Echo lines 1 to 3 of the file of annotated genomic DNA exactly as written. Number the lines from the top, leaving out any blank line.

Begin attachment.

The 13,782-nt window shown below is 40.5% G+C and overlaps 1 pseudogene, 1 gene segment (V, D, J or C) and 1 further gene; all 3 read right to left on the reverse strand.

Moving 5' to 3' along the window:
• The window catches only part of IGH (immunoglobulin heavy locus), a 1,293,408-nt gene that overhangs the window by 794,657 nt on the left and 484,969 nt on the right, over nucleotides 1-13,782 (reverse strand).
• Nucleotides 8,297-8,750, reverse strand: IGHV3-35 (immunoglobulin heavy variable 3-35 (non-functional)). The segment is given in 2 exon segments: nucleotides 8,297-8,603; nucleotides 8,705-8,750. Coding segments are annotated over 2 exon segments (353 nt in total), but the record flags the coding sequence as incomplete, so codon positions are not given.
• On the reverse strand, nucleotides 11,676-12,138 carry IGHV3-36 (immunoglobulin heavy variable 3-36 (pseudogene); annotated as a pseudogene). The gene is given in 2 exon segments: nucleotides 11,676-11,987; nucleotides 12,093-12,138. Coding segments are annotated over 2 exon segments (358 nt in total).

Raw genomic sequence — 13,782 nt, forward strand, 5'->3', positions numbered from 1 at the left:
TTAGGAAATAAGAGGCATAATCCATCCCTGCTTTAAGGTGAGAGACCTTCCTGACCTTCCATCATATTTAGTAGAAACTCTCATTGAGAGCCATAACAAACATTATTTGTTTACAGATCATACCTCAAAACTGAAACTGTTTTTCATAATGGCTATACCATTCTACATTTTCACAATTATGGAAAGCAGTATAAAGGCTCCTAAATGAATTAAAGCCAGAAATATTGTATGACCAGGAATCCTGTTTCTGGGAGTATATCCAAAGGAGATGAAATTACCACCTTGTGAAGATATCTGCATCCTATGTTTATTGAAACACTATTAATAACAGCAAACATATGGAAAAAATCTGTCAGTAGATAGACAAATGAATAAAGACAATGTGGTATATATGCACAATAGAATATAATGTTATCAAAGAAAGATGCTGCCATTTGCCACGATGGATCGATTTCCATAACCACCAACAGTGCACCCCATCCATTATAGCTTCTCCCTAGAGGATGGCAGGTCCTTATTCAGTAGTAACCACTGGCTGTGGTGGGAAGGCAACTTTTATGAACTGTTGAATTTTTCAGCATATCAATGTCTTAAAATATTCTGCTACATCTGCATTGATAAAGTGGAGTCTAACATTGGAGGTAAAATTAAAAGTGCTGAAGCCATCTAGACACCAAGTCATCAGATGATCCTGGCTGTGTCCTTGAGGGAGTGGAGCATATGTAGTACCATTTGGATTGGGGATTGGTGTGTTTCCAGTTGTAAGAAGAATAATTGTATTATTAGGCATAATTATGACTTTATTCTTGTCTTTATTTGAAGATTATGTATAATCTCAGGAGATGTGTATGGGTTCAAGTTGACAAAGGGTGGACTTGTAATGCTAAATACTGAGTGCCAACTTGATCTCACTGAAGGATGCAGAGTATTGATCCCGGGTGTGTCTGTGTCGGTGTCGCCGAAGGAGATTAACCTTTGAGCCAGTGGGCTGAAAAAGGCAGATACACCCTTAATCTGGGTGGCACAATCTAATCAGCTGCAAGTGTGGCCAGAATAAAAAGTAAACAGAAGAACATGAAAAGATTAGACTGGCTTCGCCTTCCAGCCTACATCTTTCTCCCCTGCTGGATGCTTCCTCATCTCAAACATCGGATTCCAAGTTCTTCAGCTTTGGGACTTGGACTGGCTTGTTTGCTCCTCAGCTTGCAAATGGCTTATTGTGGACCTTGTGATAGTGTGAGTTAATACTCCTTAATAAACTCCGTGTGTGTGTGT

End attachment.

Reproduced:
The 13,782-nt window shown below is 40.5% G+C and overlaps 1 pseudogene, 1 gene segment (V, D, J or C) and 1 further gene; all 3 read right to left on the reverse strand.

Moving 5' to 3' along the window:
• The window catches only part of IGH (immunoglobulin heavy locus), a 1,293,408-nt gene that overhangs the window by 794,657 nt on the left and 484,969 nt on the right, over nucleotides 1-13,782 (reverse strand).